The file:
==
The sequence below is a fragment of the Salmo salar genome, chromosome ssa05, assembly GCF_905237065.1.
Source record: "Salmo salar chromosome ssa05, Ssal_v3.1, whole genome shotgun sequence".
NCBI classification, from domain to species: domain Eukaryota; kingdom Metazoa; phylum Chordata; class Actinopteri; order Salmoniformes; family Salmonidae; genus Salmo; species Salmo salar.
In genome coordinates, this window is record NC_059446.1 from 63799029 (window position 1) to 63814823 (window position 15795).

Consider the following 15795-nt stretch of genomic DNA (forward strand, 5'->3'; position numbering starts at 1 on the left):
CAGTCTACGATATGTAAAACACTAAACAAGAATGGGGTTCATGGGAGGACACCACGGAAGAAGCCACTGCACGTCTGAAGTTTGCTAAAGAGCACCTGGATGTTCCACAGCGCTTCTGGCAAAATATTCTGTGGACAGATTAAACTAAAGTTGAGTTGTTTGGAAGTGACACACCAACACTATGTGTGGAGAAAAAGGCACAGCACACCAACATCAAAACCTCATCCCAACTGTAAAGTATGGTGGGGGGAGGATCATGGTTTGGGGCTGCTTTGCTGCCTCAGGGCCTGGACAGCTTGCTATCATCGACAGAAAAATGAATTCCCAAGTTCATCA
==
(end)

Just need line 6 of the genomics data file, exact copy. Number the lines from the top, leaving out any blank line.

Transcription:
CAGTCTACGATATGTAAAACACTAAACAAGAATGGGGTTCATGGGAGGACACCACGGAAGAAGCCACTGCACGTCTGAAGTTTGCTAAAGAGCACCTGGATGTTCCACAGCGCTTCTGGCAAAATATTCTGTGGACAGATTAAACTAAAGTTGAGTTGTTTGGAAGTGACACACCAACACTATGTGTGGAGAAAAAGGCACAGCACACCAACATCAAAACCTCATCCCAACTGTAAAGTATGGTGGGGGGAGGATCATGGTTTGGGGCTGCTTTGCTGCCTCAGGGCCTGGACAGCTTGCTATCATCGACAGAAAAATGAATTCCCAAGTTCATCA